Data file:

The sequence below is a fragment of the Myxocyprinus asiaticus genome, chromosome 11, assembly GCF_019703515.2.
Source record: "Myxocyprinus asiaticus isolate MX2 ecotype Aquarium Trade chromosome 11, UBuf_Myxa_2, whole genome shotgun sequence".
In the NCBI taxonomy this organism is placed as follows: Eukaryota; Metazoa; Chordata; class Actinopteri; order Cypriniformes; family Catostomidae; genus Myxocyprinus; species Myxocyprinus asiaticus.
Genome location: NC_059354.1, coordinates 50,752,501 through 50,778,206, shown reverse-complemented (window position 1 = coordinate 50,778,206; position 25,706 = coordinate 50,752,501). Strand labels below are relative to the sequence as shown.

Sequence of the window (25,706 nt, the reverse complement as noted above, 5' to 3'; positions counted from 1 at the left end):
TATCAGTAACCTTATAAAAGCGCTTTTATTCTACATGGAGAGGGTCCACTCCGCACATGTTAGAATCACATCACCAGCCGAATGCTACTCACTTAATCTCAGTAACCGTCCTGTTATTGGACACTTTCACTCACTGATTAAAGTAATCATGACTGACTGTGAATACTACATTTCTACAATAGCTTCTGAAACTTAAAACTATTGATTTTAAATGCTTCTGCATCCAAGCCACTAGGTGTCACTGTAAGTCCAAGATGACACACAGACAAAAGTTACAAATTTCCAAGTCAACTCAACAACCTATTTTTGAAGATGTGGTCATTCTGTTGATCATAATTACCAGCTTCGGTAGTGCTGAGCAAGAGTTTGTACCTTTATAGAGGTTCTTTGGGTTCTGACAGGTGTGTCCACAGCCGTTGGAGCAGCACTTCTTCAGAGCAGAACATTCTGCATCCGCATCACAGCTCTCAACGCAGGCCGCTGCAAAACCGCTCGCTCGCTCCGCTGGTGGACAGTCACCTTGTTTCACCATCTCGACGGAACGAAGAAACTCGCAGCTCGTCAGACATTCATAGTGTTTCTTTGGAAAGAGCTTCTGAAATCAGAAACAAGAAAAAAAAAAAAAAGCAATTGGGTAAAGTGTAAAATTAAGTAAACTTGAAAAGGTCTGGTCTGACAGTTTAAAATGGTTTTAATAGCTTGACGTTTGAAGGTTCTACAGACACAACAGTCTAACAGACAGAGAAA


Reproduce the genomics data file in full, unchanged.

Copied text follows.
The sequence below is a fragment of the Myxocyprinus asiaticus genome, chromosome 11, assembly GCF_019703515.2.
Source record: "Myxocyprinus asiaticus isolate MX2 ecotype Aquarium Trade chromosome 11, UBuf_Myxa_2, whole genome shotgun sequence".
In the NCBI taxonomy this organism is placed as follows: Eukaryota; Metazoa; Chordata; class Actinopteri; order Cypriniformes; family Catostomidae; genus Myxocyprinus; species Myxocyprinus asiaticus.
Genome location: NC_059354.1, coordinates 50,752,501 through 50,778,206, shown reverse-complemented (window position 1 = coordinate 50,778,206; position 25,706 = coordinate 50,752,501). Strand labels below are relative to the sequence as shown.

Sequence of the window (25,706 nt, the reverse complement as noted above, 5' to 3'; positions counted from 1 at the left end):
TATCAGTAACCTTATAAAAGCGCTTTTATTCTACATGGAGAGGGTCCACTCCGCACATGTTAGAATCACATCACCAGCCGAATGCTACTCACTTAATCTCAGTAACCGTCCTGTTATTGGACACTTTCACTCACTGATTAAAGTAATCATGACTGACTGTGAATACTACATTTCTACAATAGCTTCTGAAACTTAAAACTATTGATTTTAAATGCTTCTGCATCCAAGCCACTAGGTGTCACTGTAAGTCCAAGATGACACACAGACAAAAGTTACAAATTTCCAAGTCAACTCAACAACCTATTTTTGAAGATGTGGTCATTCTGTTGATCATAATTACCAGCTTCGGTAGTGCTGAGCAAGAGTTTGTACCTTTATAGAGGTTCTTTGGGTTCTGACAGGTGTGTCCACAGCCGTTGGAGCAGCACTTCTTCAGAGCAGAACATTCTGCATCCGCATCACAGCTCTCAACGCAGGCCGCTGCAAAACCGCTCGCTCGCTCCGCTGGTGGACAGTCACCTTGTTTCACCATCTCGACGGAACGAAGAAACTCGCAGCTCGTCAGACATTCATAGTGTTTCTTTGGAAAGAGCTTCTGAAATCAGAAACAAGAAAAAAAAAAAAAAGCAATTGGGTAAAGTGTAAAATTAAGTAAACTTGAAAAGGTCTGGTCTGACAGTTTAAAATGGTTTTAATAGCTTGACGTTTGAAGGTTCTACAGACACAACAGTCTAACAGACAGAGAAA